Don Juan, Op. 20; Brantano Lieder, Op. 68; Tod und Verklärung, Op. 24
Louise Alder (soprano); Deutsches Symphonie-Orchester Berlin/Robin Ticciati
Linn CKD640 68:34 mins
When orchestral sonorities and engineering coincide like this, the result in Strauss is thrilling. You not only hear every line in Don Juan and Tod und Verklärung (Death and Transfiguration); there’s also a unique middle-to-upper-range brilliance which gives a special sheen to the lover’s exploits and prevents the thrashings of the dying protagonist of the longer symphonic poem from ever sounding turgid. Robin Ticciati’s winged uplift gilds the afterlife beautifully, while there’s dynamic restraint and atmosphere around Don Juan’s two love episodes, and magical woodwind solos throughout.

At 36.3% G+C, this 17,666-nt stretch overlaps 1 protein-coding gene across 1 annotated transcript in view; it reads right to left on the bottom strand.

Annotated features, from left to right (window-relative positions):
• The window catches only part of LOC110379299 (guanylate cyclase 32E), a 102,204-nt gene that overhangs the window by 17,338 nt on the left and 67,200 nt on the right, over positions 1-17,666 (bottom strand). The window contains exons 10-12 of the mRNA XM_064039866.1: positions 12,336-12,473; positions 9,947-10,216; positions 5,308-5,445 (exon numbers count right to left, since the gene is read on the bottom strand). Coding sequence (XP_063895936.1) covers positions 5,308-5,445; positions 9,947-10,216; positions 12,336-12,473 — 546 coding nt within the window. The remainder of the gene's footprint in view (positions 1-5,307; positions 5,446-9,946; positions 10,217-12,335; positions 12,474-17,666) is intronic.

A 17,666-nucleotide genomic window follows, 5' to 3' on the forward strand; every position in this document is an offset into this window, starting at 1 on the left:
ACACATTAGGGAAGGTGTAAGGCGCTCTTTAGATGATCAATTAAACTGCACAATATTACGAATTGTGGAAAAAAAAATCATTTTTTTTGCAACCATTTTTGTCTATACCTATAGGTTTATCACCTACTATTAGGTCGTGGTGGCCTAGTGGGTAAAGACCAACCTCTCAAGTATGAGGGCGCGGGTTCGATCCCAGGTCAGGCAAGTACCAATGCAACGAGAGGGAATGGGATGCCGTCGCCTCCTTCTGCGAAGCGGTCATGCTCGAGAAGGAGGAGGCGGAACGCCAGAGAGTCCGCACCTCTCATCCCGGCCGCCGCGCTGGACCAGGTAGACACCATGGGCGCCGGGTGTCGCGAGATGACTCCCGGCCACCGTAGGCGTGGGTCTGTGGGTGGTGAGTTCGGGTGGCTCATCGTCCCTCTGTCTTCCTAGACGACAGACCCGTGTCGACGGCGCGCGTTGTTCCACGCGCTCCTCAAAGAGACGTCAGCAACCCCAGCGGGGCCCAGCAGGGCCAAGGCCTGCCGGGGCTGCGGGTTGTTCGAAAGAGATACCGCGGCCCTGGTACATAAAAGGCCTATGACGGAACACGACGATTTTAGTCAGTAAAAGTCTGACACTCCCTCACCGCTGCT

The originality of the programme, in the line of earlier instalments matching Debussy with Duruflé and Fauré, lies in the central group of songs, composed much later than the tone poems in 1918. One voice rarely fits all here: Natalie Dessay recorded four out of six, and the outer numbers mean that the soprano has to veer to the heroic as well as the Zerbinetta-ish coloratura of ‘Amor’. Recorded balance no doubt helps, but lyric of the moment Louise Alder handles it all with personality and luminous security throughout a wide register. The most lovable numbers are the second and third, with complementary woodwind echoes; Brentano’s poetry is a bit sickly in the first, ‘To night’ – ‘all our wounds bleed sweetly in the sunset’ – and ‘Song of the Women’ rather loses the thread of danger workers’ wives. The hovering between major and minor in the end is nicely complemented by the way the second of the orchestral works which follows decisively favours the dark at first.